20. It’s Monday again and a relatively gentle Campbell offering with a smattering of tricky clues as well as a couple I could not parse, so will check hints when posted. The answers had to be what they were.

    Favourites include 1a, 10a, 14a, 21a & 13d with winner 13d and a chuckle to go with it!

    11a is unknown word to me … or was, anyway.

    Thanks to Campbell & Falcon

  21. A nice challenging puzzle with a new word to cherish. Many thanks to Falcon & Campbell. 17d was a bung in but makes a certain amount of sense (Brian will not like it) though I agree with Jane that a 17d is the last place you would hang a picture hat. All my years of Henley visits have resulted in a large pile of hat boxes in one of the spare bedrooms, re trimmed and refurbished over the years. Must refer to yesterdays toughie – I had wondered but am now convinced that SJ B and MP are slightly bananas and the really maddening thing is I just know I have to try it! Watch out for a squashy message through the letterbox……….

  22. Typically Mondayish for me: some very straightforward but others beyond me, including a couple I didn’t manage even with Falcon’s hints (thank you), and overall a slightly old-fashioned feeling and no particular favourite clue.

    11a is a lovely word, but the problem with clues like that is that if you do know it, it’s too easy: there aren’t many words which mean “misheard lyrics”, certainly not of 10 letters, so that was a bung-in from the definition only.

    23½⁰C (74⁰F) water temperature in Ilkley lido yesterday — first time I’ve been in where it’s actually felt pleasant, rather than the usual ‘bracing at first but bearable once you get used to it’.

    1. I’m not certain, but I have a feeling that 11a has appeared in a Telegraph puzzle before.

      I have actually just found it in Toughie 854 by Notabilis from October 5th 2012, but that can’t be where I remembered it from as (a) my memory isn’t that good; and (b) more pertinently, I hadn’t found this site at that time. It’s worth a look though as BD himself has included some great examples of 11a’s in that blog.

      Message to Mr K: if you are reading this can you find a more recent example please?

      1. It wasn’t in the puzzle but the 11a answer was discussed at length in DT 27982 at comment #10. And it was instigated by Jane who was talking about one in a Blondie song.

      2. The word is not listed in my year 2000 edition BRB, nor on the free ‘search chambers’ web page. I assume it must be in later edition.

    2. From 1967, I had a mondegreen for many years with Jimi Hendrix’s Purple Haze: ‘Scuse me while I kiss this guy, instead of the correct ‘Scuse me while I kiss the sky.

        1. My grandma used to say: “You know what “thought” did, dont you – followed a muck-cart and thought it was a wedding!”

  23. But for 11a, unaided.
    Got three-quarters of it but needed dictionary aid to complete.
    A new word for me as it was for many others.
    17d a correct bung-in.
    The clever 14a took some time.
    So, ***/****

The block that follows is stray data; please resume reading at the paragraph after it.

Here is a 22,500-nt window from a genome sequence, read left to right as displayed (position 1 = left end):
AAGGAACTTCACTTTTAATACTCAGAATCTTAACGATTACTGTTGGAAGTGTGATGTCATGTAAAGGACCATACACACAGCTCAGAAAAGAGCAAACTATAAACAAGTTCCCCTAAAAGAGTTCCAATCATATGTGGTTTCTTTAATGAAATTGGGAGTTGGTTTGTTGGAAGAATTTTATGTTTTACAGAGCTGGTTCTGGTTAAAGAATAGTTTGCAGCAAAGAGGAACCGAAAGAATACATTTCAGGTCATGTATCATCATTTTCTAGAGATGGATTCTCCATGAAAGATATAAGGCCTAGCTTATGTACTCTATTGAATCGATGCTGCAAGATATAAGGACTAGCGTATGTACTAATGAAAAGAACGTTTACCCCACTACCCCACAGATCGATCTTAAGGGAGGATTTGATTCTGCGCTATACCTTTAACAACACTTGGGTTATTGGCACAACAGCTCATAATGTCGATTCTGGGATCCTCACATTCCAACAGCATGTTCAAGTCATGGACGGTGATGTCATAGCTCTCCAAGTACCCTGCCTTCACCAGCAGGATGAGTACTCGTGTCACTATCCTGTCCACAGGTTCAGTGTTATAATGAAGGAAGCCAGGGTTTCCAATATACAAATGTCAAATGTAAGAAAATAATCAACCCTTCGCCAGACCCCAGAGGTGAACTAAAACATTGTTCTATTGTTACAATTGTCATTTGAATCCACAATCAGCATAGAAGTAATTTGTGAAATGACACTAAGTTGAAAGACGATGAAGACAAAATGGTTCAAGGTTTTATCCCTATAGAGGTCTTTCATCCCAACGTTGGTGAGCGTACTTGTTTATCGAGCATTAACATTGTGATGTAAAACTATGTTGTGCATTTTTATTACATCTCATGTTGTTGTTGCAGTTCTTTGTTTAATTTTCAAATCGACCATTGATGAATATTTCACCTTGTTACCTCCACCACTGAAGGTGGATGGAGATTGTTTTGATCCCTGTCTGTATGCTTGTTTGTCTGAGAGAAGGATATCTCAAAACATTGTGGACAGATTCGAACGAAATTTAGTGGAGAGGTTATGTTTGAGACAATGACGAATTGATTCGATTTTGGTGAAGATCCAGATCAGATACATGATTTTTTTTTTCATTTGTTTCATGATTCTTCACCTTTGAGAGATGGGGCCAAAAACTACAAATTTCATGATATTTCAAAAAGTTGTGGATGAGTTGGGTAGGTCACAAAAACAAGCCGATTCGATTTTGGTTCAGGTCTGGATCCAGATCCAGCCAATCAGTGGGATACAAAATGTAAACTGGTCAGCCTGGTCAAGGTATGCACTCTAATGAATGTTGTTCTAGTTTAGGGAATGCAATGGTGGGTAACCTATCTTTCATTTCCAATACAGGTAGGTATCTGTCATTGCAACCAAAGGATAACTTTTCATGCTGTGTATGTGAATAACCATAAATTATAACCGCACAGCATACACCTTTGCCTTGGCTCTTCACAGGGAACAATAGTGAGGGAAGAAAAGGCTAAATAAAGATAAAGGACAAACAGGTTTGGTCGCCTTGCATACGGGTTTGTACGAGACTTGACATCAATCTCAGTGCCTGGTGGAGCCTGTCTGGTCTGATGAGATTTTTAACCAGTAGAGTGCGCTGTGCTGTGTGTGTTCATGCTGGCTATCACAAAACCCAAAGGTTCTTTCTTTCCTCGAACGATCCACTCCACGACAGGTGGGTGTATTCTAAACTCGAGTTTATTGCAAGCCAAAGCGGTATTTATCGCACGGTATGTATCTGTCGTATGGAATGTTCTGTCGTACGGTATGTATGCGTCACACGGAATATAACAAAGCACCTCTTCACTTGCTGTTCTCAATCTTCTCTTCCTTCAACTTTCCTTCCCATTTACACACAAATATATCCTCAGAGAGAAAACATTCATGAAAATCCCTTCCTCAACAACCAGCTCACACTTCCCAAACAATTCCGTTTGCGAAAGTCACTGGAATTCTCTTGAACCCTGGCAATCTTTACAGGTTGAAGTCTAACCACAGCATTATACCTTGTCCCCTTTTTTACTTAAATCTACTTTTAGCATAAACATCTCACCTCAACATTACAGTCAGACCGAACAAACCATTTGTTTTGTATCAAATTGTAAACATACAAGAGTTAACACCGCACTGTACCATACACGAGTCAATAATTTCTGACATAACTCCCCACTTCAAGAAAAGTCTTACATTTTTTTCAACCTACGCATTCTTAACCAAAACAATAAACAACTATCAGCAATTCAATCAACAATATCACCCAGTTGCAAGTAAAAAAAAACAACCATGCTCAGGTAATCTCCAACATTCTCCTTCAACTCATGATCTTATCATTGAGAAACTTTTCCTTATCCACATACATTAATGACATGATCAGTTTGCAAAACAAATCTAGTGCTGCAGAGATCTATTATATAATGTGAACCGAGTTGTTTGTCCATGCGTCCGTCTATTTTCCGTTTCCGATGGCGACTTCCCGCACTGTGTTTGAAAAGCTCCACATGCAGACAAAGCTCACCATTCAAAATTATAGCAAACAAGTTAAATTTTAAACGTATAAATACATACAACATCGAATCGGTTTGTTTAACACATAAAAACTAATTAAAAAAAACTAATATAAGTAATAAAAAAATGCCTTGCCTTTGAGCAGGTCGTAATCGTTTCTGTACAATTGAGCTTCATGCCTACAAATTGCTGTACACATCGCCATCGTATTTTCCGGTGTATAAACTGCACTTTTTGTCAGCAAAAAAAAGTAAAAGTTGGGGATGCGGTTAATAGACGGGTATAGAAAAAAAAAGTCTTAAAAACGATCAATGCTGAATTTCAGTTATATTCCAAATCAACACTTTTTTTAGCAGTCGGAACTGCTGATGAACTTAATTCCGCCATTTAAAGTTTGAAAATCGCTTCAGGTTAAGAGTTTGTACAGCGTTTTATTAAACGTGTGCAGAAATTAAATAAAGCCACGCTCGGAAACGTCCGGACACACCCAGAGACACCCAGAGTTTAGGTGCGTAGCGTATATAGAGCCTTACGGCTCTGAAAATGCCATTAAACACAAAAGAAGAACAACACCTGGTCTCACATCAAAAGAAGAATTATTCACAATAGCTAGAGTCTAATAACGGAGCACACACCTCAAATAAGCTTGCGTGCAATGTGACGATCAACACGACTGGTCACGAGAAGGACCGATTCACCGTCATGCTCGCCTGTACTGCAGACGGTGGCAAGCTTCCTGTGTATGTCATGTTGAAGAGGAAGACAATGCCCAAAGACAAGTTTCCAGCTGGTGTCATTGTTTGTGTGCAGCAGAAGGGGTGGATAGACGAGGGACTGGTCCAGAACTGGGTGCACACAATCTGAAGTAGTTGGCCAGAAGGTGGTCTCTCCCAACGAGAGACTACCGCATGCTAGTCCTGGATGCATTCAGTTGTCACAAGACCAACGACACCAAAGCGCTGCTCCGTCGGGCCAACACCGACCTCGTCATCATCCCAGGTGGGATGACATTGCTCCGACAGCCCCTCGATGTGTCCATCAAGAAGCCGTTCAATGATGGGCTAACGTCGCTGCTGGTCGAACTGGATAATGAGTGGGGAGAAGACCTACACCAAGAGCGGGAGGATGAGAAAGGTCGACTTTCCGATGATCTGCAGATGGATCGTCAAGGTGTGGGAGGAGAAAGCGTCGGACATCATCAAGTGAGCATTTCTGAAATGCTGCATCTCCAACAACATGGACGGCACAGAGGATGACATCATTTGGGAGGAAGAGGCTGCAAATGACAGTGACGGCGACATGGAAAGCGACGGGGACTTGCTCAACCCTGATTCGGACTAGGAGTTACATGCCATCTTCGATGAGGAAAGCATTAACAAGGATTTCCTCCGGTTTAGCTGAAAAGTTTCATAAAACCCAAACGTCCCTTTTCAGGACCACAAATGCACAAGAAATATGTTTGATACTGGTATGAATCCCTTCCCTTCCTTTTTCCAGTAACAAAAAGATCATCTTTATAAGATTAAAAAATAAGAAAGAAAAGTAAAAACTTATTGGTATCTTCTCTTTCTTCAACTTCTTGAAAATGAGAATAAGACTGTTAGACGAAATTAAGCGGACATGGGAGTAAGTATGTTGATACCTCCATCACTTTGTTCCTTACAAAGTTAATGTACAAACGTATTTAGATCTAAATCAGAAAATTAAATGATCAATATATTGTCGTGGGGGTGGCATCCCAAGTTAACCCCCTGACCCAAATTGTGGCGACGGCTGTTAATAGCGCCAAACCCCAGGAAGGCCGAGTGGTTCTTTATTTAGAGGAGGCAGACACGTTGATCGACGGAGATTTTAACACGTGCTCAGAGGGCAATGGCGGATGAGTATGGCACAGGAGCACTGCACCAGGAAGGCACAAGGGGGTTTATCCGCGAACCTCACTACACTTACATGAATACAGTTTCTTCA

Many thanks to Campbell and Falcon

      1. I always use OneLook.com which then throws up loads of dictionaries.
        Collins is very good.

  24. A good Monday puzzle except for 11a which wasn’t accessible in the Chamber’s Word Wizard and for which I needed Falcon’s answer. Others done with the notorious 17d leaving me mystified.

    Having had a hearing problem for most of my life there have been many mondegreens but the first I noticed, without knowing what it was called, was at the Free Trade Hall in Manchester in 1965 where I had gone with Blackpool Folk Club to see Bob Dylan. This was not the Judas concert but a very good acoustic set. One track I hadn’t heard before was Hey Mr Tambourine Man, and I spent a lot of the show wondering why a tangerine man was being asked to play a song. It was only on the coach back to Blackpool amid chat about our thoughts on the best song of the evening I discovered my error.

    Shaw’s play is great and influenced my decision to keep my hands in my pocket when the Sally Army came round the pubs. I was wrong in my youthful lefty stage because no government then or since has tackled inequality and poverty so it’s left to charities and/or individuals.

    Thanks to Falcon and Campbell for a really enjoyable Monday morning.

    1. Dylan in 1965? I’m jealous. Didn’t see him until 1978 at Earls Court. Going to all four London Palladium shows in October. Oh yes. Bring it on

  25. Disappointingly not a gentle start to the week, and somewhat relieved to see Falcon’s *** difficulty rating, along with his comments. Like many others 11a was unknown by me, I had never heard of the 14a play, and thought 17d very odd. I had the answer early on, as there didn’t seem to be anything else that it could be. But having never heard of picture hats I could not justify putting in the answer. And then I read the hints. Thanks Falcon and to Campbell.

  26. To add the conversation about 17d … the picture hat was first popularised as a style at the end of the 18th century and is said to have been inspired by the hats seen on portraits of society women painted by Thomas Gainsborough. It was then often known as the Gainsborough Chapeau.